Sometimes I like to think about the kind of books that I admire, trying to find patterns in my likes and dislikes. It reveals some truth about my own personality to myself and muddles up some other parts but it's always a fun exercise in the end. A great book, to me, is also often a simple book, but it's the simple ones which are the most difficult to write. They are books about normal people who are trying to survive in what is essentially an unsympathetic world. They live lives of the everyman with unfulfilled desires and suffocated passions while trying to make the best they can of the hard hand that they have been dealt. Being humans they fumble and make mistakes and weaken and break down. And being humans they scheme in little ways and betray those who love them. Theirs is a gray world with muddled up moral boundaries and vague rationality. There is nothing special about the dark side of their nature as they are compassionate and loving in the same useless kind of way in which they are devious and cruel. They all want to be someone else and be somewhere else just like the rest of us and they have all the insecurities that we all have. Those special characters which appear so different from us in the pages of the greatest literature are actually the ones which are closest to all of us. What elevates such books to greatness is the explicit presentation of this unity of human emotions - a rare talent which only the greatest minds possess. As we see the world from our myopic visions, what we miss the most are the things closest to us. It takes a special mind to make us aware of those truths again.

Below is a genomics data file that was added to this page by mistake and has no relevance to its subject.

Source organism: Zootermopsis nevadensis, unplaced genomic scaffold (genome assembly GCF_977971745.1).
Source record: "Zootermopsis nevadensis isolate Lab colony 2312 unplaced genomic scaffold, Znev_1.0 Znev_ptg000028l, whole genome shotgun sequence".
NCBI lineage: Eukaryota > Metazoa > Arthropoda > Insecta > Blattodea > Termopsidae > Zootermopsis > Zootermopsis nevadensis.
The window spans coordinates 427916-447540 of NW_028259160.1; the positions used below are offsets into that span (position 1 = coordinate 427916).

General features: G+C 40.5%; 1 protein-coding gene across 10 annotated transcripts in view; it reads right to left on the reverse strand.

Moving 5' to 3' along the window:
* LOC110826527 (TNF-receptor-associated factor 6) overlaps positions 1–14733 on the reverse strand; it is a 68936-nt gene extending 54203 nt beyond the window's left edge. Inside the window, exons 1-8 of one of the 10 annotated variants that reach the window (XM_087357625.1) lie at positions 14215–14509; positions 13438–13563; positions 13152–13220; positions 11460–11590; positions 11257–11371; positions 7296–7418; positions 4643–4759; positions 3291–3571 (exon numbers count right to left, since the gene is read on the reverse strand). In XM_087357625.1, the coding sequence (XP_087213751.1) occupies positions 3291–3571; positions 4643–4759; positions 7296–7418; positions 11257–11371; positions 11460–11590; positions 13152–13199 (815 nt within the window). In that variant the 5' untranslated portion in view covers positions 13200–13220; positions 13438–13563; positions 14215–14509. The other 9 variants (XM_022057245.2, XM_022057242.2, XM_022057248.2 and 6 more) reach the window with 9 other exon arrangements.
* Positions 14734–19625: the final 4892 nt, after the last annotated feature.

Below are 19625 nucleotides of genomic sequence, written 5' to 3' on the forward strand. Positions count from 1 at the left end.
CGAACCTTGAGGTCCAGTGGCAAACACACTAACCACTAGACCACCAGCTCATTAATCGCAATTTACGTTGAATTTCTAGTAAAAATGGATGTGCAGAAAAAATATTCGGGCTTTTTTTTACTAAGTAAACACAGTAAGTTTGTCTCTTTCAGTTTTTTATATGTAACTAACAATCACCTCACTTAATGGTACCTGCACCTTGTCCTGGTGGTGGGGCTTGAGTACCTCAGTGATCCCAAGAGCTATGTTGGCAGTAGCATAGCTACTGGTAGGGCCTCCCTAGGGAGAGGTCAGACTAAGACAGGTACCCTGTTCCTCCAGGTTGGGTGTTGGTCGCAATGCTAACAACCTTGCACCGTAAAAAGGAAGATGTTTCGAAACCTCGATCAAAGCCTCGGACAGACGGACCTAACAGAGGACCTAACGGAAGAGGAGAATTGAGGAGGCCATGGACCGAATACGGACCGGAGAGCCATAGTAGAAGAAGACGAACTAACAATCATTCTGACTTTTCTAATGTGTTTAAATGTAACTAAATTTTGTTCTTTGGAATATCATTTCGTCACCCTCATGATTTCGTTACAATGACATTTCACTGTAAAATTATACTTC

Let's take the example of a book I often like to think about: Lolita. Only an idiot would actually think that the sinful charm of the book lies in its subject matter. Yes the book talks about the eloquent Humbert Humbert who happens to have a thing for young girls but that's not the point really. The towering achievement of the book is the fact that it manages to evoke an immense sympathy for its 'debauched' protagonist. And it manages to do that in the face of all the received wisdom that has been injected into our veins over the last half century. Nabokov didn't go for the low hanging fruit. It's easy to feel repulsed by such a man because that's precisely what we have been conditioned to do. Nabokov managed for us to feel sorry at his loss. And he managed it by appealing to some of our deepest hidden and purest of feelings. The feelings of intense romantic passion and the unqualified capacity for care that it engenders. The myriad explosion of complex emotions that come in its wake, including the willingness to flaunt the boundaries of socially acceptable behavior and the readiness to be insensitive and hurtful to others. The book is really about how cruel the business of love can be and Lolita, in the form of the 13 year old girl, is the cruelest of them all. The thing that disturbs me the most about the book is that it succeeds too well as a work of art. A good work of art must not have an automatic moral agenda and Nabokov's Lolita has none either. But in his absolute genius Nabokov ends up completely polarizing my sympathies towards the adult 'transgressor'. Lolita's story and her sufferings, which must surely exist, are completely forgotten. It's a sad fallout of the book. The young 13 year old who might have begun her escapades in sinful curiosities must surely have grown older with emotional scars aplenty. It's not even a hypothetical and a purely fictional situation either. I do not know how else to put it but it's a little sad that in Nabokov's resplendent and erudite prose, the simple voice of Lolita's pain and happiness could not find a place - just like it must happen time and again in our real adult world. And perhaps that's Nabokov's final masterstroke and a meta sort of interpretation of my theory of great books. Lolita presents a faithful and sad-eyed reproduction of reality in the mute sufferings of the 13 year old!